4 Tier GST Tax Structure
There are four different rates in the four tier GST tax structure:
- Zero Rate,
- Lower Rate,
- Standard Rate
- Higher Rate.
Let’s understand them in detail.
A nil tax rate is applied to products and services under the zero rate tax. The price of the product is unaffected by this, which is equivalent to a tax exemption. The government chooses which items qualify for a zero rate of tax.
The consumer price index (CPI) basket, an index that continuously tracks prices of frequently purchased consumer goods and services to measure inflation, applies the zero rate tax to 50% of the items in the basket.
Food goods including grains, milk, curd, and other food items like eggs, cereal, and meat are among the zero-rate items. Additionally, the GST is not applied to healthcare, education, or subway transit.
A lower rate of 5% is applied on the rest of the items in the CPI basket and other items of mass consumption, which also covers food goods like tea, sugar, coffee, oil, and PDS kerosene and LPG as well as other necessities.
The GST system has reduced the tax assessment on coal from 11.69% to 5%, making electricity more affordable. The GST council has classified transport services as 5%, which applies to Ola and Uber aggregators. AC train tickets are charged at a rate of 5%, while non-AC train tickets are excluded from GST. This, combined with the zero rate charge, prevents inflation from affecting zero-rated goods and lower rate goods and services, keeping the costs of all basic goods and services under control.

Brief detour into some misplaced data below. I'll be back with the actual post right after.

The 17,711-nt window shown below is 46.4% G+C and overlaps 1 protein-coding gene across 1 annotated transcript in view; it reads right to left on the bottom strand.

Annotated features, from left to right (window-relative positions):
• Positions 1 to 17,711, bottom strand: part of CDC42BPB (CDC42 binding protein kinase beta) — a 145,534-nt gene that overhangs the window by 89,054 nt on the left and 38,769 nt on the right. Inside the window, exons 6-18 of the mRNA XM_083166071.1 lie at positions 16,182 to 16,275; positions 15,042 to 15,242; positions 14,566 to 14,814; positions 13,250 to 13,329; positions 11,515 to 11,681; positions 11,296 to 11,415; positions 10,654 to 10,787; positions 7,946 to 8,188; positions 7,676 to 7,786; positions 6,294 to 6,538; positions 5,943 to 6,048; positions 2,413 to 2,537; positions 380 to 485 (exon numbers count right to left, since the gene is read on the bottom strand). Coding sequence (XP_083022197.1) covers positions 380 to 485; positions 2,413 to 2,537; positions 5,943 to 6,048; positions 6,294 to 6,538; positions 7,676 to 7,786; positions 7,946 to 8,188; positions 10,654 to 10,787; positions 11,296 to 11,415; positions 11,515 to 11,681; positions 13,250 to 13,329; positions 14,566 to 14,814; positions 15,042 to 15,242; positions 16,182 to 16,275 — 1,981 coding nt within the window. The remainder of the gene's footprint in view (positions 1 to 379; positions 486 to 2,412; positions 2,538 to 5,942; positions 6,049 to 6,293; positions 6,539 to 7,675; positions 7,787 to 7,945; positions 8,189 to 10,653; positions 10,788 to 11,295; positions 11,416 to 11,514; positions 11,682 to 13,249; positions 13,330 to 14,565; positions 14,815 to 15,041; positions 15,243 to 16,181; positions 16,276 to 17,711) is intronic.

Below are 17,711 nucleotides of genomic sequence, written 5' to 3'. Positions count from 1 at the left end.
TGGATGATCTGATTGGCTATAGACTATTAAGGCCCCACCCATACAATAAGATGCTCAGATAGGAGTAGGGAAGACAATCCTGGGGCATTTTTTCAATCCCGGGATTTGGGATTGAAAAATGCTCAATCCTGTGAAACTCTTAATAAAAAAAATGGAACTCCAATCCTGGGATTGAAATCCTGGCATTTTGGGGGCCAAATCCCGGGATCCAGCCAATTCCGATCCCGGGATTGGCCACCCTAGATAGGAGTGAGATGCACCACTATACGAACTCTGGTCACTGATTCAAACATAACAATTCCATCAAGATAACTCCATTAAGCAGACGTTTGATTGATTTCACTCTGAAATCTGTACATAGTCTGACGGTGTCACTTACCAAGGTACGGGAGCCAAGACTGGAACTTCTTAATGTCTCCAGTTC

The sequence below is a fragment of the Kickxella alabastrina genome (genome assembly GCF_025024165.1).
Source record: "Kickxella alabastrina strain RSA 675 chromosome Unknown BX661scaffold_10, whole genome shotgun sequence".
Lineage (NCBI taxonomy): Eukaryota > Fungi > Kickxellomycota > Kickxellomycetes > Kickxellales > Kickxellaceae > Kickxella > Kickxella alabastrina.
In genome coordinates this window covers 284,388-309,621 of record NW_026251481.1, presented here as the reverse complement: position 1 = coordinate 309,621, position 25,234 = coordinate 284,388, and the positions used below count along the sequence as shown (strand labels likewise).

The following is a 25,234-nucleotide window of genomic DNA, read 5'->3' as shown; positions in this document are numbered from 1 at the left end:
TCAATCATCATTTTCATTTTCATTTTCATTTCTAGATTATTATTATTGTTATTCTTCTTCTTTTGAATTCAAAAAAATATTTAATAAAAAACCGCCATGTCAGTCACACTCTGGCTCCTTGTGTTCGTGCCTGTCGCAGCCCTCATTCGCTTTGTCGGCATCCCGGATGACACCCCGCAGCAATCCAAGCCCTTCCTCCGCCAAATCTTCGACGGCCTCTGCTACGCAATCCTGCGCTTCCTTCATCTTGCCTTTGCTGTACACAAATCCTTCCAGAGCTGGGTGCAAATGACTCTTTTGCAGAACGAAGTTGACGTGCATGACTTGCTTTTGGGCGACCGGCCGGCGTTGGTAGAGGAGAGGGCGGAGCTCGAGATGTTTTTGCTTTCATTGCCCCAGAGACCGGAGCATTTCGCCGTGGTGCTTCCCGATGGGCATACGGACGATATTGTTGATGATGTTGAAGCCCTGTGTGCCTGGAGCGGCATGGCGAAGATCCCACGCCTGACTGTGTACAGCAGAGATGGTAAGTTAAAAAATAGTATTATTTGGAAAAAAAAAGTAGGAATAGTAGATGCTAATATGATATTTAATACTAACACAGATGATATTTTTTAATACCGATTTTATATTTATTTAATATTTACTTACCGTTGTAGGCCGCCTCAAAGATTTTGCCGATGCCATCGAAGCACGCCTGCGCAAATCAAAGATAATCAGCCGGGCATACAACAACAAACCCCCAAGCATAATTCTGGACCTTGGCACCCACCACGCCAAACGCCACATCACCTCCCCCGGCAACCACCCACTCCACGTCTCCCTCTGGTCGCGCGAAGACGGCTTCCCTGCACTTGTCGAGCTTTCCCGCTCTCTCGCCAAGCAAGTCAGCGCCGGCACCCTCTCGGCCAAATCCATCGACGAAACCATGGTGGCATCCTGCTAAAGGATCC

As of now, a higher rate of 28% is levied on white goods such as washing machines, air conditioners, refrigerators, small cars, etc. This grade also includes cement and aerated beverages.
Prior to the cascading effect, the tax on white goods was approximately 27% (including an excise of 12.5% and VAT of 14.5%), but the tax was raised to 30-31%. The new, higher rate of 28% reduces this.
The standard rates are 12% and 18%.
Consider a product that was previously subject to a 13% GST rate. This would result in a 5% price increase for the good, which would cause inflation.
The GST Council agreed to impose a uniform 12% tax on all commodities and services that were subject to a 9–15% rate of taxation in order to avoid this. The tax rate for processed goods is 12%.
The second standard rate of 18% is applied to the remaining products and services. Toiletries including toothpaste, soap, and hair oil are subject to an 18% tax. Additionally, this sector includes capital goods, industrial intermediates, iron and steel, financial, and communications services.